The prevalence of research and news relating to foot strike has surged over the past 10 years. Within this surge, there has been a movement in the industry to push rear foot runners to become mid foot or fore foot runners. While the benefits of moving from heel to mid or toe are still highly debated, the profound effects on the American Marathoner cannot be denied.
If Boston is the benchmark of American Marathon running, then it’s an ideal place to look for the latest running trends. After digging into the data of runners crossing the Boston 2017 finish line with a MilestonePod, an interesting foot strike trend has come to life: runners are changing their habits and form.
Trend #1: Neutral Shoes
Exactly 80% of MilestonePod users ran Boston in neutral shoes and only 20% ran in the more structured support shoes. Runners are choosing less supportive shoes, the type often associated with mid or toe striking.
Trend #2: Foot strike pattern
The changes in strike pattern is even greater. An article studying runners in 2009 stated that only 5% of runners were running on their forefoot during a half or full marathon1. Last week in Boston, the MilestonePod tracked a staggering increase: 35% of runners landed on their forefoot more than half the time.
Clearly, the trend shows runners moving forward on the foot. However, there is much more to the strike story, including stride length and where a runner actually loads their weight. Read more in one of my most popular article to date: “Heel Touch vs. Heel Load.”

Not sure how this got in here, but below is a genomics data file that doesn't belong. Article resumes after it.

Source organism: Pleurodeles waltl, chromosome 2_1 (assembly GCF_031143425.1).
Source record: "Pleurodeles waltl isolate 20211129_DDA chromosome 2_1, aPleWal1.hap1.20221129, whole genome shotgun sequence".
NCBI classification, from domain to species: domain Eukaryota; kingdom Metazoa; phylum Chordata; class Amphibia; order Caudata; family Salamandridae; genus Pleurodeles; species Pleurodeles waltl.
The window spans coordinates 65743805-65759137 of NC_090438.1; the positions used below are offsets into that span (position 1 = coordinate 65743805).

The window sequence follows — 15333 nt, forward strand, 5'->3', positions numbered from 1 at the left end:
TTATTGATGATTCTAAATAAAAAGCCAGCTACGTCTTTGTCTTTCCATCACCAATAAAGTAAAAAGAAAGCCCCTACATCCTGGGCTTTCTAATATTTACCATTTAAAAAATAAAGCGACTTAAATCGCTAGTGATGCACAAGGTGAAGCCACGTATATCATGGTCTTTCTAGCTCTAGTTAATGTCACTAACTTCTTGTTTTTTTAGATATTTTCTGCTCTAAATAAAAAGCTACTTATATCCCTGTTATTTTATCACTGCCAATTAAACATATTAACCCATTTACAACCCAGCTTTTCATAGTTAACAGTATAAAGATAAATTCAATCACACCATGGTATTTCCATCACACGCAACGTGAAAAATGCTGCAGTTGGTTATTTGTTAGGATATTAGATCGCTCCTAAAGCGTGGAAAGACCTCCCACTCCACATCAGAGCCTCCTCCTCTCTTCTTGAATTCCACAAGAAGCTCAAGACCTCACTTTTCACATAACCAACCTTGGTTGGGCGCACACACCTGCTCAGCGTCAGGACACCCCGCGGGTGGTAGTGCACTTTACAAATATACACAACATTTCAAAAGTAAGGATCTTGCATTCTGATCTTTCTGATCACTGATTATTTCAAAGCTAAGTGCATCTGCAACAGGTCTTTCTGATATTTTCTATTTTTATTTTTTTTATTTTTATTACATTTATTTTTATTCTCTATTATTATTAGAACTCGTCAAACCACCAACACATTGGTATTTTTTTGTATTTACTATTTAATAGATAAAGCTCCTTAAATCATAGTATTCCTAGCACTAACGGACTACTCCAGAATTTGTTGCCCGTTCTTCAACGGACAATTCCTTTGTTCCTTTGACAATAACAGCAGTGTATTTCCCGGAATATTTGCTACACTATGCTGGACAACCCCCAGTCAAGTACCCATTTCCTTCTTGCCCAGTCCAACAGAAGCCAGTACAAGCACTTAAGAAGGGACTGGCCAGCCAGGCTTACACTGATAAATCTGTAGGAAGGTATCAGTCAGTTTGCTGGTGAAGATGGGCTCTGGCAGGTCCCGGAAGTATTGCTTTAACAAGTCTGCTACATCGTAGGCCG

Some public opinion considers forefoot running being the better form, but the “most correct” run form is still under review2-4. Case in point: by digging even deeper into the Boston data, we see that those running with a forefoot strike pattern landed with a higher rate of impact 5% more than heel strikers, though the forefoot strikers were running faster and averaging 11 more steps per minute.
Whether you want to make a change, or want to maintain your natural running form, the MilestonePod will be there to help you Go Beyond Pace!
1Larson P et al. 2011. Foot strike patterns of recreational and sub-elite runners in a long-distance road race. Journal of Sports Sciences, 29(15), 1665–1673.
2Hamill J & Gruber AH. 2017. Is changing footstrike pattern beneficial to runners? Journal of Sport and Health Science
3Esculier JF, et al. 2017. Footwear characteristics are related to running mechanics in runners with patellofemoral pain. Gait & Posture, 54, 144–147.
4Rice HM et al. 2016. Footwear matters: Influence of footwear and foot strike on load rates during running. Medicine and Science in Sports and Exercise, 48(12), 2462-2468.